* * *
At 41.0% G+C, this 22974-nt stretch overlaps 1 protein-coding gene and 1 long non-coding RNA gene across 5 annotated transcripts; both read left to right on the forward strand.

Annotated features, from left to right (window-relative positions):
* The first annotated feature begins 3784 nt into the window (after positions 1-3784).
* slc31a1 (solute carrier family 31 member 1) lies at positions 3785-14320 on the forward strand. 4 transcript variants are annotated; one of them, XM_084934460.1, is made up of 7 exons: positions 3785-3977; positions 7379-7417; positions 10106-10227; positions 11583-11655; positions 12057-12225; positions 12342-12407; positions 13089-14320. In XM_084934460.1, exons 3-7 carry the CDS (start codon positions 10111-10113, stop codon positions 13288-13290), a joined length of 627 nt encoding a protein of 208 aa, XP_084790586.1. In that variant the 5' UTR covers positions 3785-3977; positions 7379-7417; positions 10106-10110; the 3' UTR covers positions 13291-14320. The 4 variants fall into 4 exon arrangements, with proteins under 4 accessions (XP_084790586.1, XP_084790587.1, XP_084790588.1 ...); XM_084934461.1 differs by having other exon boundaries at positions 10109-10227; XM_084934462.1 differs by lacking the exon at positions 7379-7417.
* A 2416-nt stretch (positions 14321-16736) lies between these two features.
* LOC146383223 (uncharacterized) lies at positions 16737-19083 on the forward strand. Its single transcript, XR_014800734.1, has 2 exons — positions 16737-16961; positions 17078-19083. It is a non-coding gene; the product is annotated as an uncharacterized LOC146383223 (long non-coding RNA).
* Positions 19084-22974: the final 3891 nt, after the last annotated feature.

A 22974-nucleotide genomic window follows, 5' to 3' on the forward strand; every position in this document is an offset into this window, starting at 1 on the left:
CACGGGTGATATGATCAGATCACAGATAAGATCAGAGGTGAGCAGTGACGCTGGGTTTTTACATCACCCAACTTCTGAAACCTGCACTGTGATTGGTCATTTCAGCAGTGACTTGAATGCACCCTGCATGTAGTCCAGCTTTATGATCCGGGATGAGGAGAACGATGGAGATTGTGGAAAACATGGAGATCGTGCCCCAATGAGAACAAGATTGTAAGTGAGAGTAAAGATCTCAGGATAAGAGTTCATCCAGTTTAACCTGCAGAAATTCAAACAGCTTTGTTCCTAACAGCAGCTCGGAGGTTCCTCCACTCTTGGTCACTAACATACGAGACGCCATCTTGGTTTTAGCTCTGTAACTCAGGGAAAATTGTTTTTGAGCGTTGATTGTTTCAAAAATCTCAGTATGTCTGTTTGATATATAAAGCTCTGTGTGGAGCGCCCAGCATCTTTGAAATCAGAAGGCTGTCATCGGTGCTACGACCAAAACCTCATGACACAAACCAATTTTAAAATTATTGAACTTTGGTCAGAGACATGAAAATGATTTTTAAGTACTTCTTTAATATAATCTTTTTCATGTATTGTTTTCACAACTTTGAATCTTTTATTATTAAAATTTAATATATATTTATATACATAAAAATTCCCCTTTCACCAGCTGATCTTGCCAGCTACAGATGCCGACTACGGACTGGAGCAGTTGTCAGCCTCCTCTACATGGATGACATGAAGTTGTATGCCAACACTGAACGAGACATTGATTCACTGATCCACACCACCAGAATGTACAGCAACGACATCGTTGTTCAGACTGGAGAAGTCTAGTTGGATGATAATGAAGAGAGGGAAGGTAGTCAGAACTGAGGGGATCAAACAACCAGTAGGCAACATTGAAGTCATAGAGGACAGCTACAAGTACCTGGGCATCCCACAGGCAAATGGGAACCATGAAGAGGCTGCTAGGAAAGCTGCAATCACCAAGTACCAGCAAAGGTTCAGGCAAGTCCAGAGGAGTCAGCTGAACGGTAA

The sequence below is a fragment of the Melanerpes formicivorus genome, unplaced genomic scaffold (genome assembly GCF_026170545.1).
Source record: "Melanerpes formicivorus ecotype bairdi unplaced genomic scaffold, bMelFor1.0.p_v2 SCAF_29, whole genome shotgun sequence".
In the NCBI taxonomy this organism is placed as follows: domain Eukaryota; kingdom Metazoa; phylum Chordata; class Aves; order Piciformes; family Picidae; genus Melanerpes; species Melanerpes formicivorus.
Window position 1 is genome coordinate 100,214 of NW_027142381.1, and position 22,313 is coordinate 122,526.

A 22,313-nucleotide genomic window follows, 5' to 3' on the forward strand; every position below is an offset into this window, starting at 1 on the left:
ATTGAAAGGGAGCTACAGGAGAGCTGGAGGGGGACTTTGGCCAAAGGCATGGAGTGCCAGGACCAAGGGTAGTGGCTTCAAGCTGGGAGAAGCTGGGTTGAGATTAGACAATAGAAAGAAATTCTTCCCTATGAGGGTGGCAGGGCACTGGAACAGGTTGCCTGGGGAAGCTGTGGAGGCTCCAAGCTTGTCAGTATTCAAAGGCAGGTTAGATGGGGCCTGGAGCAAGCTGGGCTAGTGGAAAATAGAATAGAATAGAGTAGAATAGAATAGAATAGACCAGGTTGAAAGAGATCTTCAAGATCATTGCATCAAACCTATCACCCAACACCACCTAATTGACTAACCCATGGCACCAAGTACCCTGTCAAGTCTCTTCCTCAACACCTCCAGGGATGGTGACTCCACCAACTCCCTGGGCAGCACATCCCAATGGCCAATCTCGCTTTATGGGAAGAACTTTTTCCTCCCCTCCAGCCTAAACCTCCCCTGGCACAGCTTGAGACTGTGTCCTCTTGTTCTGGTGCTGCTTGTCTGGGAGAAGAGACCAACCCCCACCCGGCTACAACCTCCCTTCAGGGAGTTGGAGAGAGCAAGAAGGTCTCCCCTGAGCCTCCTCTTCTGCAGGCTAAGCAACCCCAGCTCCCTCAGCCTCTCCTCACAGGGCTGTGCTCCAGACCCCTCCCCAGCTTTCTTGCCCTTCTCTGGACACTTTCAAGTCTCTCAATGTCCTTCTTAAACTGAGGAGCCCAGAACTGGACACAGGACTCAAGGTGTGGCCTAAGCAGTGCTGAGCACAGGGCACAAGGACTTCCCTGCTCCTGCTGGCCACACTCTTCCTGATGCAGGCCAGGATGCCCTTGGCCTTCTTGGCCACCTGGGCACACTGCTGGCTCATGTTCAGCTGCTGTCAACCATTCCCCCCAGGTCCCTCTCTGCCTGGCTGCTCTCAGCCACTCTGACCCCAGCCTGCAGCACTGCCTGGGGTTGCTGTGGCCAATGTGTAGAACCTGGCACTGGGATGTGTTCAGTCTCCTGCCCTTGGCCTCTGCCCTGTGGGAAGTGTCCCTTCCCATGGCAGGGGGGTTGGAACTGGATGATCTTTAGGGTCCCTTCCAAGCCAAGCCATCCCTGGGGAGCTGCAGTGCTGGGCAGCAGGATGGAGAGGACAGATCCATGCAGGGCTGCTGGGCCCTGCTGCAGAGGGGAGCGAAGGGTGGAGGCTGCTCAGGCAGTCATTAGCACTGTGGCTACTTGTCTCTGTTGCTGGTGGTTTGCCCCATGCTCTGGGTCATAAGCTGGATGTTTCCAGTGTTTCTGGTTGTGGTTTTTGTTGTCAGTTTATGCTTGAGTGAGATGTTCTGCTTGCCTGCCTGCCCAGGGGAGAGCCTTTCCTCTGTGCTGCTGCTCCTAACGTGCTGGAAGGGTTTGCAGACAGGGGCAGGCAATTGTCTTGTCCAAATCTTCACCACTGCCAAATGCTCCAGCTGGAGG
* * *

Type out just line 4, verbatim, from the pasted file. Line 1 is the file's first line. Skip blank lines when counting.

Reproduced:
* slc31a1 (solute carrier family 31 member 1) lies at positions 3785-14320 on the forward strand. 4 transcript variants are annotated; one of them, XM_084934460.1, is made up of 7 exons: positions 3785-3977; positions 7379-7417; positions 10106-10227; positions 11583-11655; positions 12057-12225; positions 12342-12407; positions 13089-14320. In XM_084934460.1, exons 3-7 carry the CDS (start codon positions 10111-10113, stop codon positions 13288-13290), a joined length of 627 nt encoding a protein of 208 aa, XP_084790586.1. In that variant the 5' UTR covers positions 3785-3977; positions 7379-7417; positions 10106-10110; the 3' UTR covers positions 13291-14320. The 4 variants fall into 4 exon arrangements, with proteins under 4 accessions (XP_084790586.1, XP_084790587.1, XP_084790588.1 ...); XM_084934461.1 differs by having other exon boundaries at positions 10109-10227; XM_084934462.1 differs by lacking the exon at positions 7379-7417.